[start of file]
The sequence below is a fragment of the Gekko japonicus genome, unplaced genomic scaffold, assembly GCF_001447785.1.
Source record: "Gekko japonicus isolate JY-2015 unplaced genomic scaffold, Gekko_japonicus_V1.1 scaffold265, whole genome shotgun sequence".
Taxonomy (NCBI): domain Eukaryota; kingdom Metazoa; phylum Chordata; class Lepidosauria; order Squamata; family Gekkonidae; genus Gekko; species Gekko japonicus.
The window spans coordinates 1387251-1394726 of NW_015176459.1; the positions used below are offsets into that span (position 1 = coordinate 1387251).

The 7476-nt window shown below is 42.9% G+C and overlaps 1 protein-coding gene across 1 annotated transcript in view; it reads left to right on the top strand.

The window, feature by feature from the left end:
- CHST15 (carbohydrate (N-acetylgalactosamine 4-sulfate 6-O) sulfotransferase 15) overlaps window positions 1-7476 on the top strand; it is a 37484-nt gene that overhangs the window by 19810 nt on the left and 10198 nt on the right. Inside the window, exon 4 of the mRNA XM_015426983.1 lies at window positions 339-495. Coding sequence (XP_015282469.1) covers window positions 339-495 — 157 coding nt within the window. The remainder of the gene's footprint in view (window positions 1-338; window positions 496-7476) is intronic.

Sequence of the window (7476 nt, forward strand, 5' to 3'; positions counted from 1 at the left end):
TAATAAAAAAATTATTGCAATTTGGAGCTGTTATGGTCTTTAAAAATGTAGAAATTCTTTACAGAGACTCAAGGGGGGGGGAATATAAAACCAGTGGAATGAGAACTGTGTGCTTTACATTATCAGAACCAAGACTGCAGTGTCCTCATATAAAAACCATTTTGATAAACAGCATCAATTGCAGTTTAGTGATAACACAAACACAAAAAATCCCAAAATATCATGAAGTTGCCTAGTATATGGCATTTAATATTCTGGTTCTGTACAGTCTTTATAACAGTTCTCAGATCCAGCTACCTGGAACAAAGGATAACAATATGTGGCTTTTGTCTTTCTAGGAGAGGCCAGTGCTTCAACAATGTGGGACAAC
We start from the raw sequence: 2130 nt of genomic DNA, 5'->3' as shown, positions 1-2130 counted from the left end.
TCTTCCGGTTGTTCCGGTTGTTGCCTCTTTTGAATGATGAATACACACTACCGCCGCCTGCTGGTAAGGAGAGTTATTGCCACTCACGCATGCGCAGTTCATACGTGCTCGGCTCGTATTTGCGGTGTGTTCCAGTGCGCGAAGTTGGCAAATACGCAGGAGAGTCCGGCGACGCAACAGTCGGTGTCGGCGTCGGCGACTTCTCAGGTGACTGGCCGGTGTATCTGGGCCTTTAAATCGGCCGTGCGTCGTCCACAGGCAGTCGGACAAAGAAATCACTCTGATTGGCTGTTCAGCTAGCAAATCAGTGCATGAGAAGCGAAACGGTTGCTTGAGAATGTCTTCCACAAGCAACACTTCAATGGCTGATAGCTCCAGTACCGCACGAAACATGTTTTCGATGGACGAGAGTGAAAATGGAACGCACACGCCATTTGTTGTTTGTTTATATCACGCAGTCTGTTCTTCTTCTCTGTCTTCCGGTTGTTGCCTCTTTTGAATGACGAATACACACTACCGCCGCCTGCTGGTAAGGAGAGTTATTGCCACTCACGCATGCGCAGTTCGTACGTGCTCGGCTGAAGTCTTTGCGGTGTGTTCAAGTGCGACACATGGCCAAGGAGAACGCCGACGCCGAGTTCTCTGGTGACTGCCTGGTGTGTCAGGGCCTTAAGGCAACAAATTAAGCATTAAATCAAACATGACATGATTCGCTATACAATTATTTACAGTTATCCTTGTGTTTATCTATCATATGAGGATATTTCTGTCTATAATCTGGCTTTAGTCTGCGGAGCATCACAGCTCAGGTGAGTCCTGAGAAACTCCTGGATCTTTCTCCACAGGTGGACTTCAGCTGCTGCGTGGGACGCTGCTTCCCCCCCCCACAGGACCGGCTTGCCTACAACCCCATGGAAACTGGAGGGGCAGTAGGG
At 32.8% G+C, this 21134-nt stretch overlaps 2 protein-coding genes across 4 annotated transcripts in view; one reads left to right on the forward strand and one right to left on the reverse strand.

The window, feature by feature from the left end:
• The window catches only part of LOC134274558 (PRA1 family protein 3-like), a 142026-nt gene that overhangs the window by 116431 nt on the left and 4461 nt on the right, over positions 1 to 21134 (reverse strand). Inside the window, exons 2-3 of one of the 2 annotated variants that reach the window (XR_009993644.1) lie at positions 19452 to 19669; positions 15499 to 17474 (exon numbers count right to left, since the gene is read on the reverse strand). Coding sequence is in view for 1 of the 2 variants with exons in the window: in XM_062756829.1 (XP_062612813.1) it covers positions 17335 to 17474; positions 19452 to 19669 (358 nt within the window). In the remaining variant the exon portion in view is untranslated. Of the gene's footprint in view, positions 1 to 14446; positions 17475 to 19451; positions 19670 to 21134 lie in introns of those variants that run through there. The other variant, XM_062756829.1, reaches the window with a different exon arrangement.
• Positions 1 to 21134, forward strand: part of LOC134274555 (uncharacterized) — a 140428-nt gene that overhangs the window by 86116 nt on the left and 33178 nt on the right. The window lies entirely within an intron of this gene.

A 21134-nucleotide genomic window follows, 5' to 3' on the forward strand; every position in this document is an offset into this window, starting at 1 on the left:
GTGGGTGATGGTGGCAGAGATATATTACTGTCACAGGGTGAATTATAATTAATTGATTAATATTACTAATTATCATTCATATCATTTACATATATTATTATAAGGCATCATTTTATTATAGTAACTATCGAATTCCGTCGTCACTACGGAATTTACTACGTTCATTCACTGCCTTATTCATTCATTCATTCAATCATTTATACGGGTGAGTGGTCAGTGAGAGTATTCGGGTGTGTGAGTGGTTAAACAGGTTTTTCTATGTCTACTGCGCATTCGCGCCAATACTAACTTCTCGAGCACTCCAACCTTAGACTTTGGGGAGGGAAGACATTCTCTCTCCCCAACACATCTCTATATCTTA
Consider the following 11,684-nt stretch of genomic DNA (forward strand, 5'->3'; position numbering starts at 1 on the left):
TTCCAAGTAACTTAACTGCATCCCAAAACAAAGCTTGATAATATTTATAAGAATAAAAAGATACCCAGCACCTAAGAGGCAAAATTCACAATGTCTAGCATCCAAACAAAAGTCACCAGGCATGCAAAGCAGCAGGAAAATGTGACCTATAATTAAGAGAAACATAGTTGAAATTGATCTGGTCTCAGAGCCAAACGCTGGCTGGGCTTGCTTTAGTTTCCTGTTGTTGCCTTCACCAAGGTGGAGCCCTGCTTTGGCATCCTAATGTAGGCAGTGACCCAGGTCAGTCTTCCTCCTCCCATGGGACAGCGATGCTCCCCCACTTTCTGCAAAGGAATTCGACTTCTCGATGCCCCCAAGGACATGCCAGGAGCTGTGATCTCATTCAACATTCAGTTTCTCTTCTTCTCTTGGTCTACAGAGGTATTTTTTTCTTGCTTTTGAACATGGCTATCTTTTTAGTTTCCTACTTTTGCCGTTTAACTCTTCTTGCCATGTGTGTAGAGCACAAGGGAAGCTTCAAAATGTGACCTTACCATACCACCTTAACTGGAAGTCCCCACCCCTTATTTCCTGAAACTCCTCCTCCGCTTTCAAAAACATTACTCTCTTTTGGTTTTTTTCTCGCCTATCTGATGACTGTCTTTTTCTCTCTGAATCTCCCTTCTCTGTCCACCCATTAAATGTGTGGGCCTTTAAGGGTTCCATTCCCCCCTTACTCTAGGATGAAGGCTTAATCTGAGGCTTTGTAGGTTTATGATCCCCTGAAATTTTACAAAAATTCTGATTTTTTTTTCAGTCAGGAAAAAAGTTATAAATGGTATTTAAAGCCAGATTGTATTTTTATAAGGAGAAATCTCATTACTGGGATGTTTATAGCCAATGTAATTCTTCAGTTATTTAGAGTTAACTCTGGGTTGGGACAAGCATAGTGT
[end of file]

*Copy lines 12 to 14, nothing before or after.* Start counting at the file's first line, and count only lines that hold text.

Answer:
At 32.8% G+C, this 21134-nt stretch overlaps 2 protein-coding genes across 4 annotated transcripts in view; one reads left to right on the forward strand and one right to left on the reverse strand.

The window, feature by feature from the left end:
• The window catches only part of LOC134274558 (PRA1 family protein 3-like), a 142026-nt gene that overhangs the window by 116431 nt on the left and 4461 nt on the right, over positions 1 to 21134 (reverse strand). Inside the window, exons 2-3 of one of the 2 annotated variants that reach the window (XR_009993644.1) lie at positions 19452 to 19669; positions 15499 to 17474 (exon numbers count right to left, since the gene is read on the reverse strand). Coding sequence is in view for 1 of the 2 variants with exons in the window: in XM_062756829.1 (XP_062612813.1) it covers positions 17335 to 17474; positions 19452 to 19669 (358 nt within the window). In the remaining variant the exon portion in view is untranslated. Of the gene's footprint in view, positions 1 to 14446; positions 17475 to 19451; positions 19670 to 21134 lie in introns of those variants that run through there. The other variant, XM_062756829.1, reaches the window with a different exon arrangement.